Send to

Choose Destination
J Am Geriatr Soc. 1995 Nov;43(11):1243-7.

SPECT in dementia: clinical and pathological correlation.

Author information

Department of Psychiatry, VA Medical Center, West Los Angeles UCLA School of Medicine 90073, USA.



The clinical diagnosis of dementia continues to be flawed. Although the diagnosis of Alzheimer's disease (AD) is better than 90% at research centers in highly selected patients, the diagnosis of patients with non-AD dementias and atypical AD patients is poor. Single photon emission computed tomography (SPECT) is a functional imaging technique touted as a diagnostic technique for the degenerative disorders. However there have been few clinicopathological studies using SPECT.


Twenty-seven consecutive dementia patients were evaluated clinically at a University-based specialty dementia clinic, and a diagnosis of a specific dementia was made. SPECT imaging was used in helping to select a clinical diagnosis. The correlations between clinical, SPECT and autopsy diagnoses were analyzed.


Single photon emission computed tomography predicted pathologic diagnosis in 25 of 27 patients with dementia (92.6%), compared with clinical diagnosis, which was confirmed in 20/27 (74.1%). Distinct patterns were associated with dementia caused by AD, Fronto-Temporal Dementia (FTD), and Jakob-Creutzfeldt Disease (JCD). Vascular insults not seen with computerized tomography (CT) or magnetic resonance imaging (MRI) were found with SPECT. Three different pathologies were found in patients with Parkinsonian-Dementias (PD): Lewy-Body Variant of AD, Diffuse Lewy-bodies without plaques, and substantia nigra neuronal loss without plaques or Lewy-bodies. All showed a temporal-parietal pattern with SPECT that was similar to AD.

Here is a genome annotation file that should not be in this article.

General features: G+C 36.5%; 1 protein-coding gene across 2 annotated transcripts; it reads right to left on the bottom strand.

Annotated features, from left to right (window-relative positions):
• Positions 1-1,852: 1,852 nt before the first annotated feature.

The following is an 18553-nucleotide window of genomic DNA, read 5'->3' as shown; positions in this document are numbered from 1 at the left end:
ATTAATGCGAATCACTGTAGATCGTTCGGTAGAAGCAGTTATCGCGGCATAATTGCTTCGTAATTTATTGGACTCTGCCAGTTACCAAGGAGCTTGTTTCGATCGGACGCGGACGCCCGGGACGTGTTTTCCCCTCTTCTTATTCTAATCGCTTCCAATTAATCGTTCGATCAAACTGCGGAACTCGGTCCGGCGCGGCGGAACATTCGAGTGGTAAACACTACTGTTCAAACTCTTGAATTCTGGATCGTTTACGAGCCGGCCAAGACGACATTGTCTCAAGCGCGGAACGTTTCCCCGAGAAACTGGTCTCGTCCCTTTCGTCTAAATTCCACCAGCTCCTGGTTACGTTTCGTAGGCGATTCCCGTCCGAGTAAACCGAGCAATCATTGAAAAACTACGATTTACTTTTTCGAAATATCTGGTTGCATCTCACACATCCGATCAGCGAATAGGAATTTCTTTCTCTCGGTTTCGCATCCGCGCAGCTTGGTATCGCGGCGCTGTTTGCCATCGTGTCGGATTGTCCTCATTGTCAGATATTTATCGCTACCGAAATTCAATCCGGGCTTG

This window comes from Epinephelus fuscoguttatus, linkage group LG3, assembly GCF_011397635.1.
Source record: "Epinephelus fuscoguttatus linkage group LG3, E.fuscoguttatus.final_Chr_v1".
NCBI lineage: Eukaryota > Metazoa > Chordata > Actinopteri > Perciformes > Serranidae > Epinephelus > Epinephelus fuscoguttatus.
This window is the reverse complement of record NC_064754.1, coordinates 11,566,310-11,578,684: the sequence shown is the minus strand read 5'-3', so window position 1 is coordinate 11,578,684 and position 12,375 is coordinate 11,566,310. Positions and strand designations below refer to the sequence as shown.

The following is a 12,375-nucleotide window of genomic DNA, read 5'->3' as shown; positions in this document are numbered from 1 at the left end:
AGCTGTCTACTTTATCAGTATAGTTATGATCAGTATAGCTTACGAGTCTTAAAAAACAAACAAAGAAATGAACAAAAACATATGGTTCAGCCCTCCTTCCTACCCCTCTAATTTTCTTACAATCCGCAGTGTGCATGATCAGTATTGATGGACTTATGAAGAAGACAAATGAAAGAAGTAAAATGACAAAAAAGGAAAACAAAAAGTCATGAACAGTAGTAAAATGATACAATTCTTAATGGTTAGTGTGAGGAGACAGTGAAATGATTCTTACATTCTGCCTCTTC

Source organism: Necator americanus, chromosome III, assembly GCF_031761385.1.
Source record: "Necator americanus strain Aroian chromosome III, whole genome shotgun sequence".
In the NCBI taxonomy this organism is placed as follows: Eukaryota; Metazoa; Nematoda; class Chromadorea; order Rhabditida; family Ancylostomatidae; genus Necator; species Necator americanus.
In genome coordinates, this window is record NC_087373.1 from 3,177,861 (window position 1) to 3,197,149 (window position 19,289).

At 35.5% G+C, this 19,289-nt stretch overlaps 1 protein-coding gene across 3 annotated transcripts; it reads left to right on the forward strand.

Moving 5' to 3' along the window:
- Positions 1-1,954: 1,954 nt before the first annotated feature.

SPECT provides useful positive information in dementia, particularly the differentiation of AD, FTD, and JCD. However, it does not distinguish PD from AD.

[Indexed for MEDLINE]

Supplemental Content

Full text links

Icon for Wiley
Loading ...
Support Center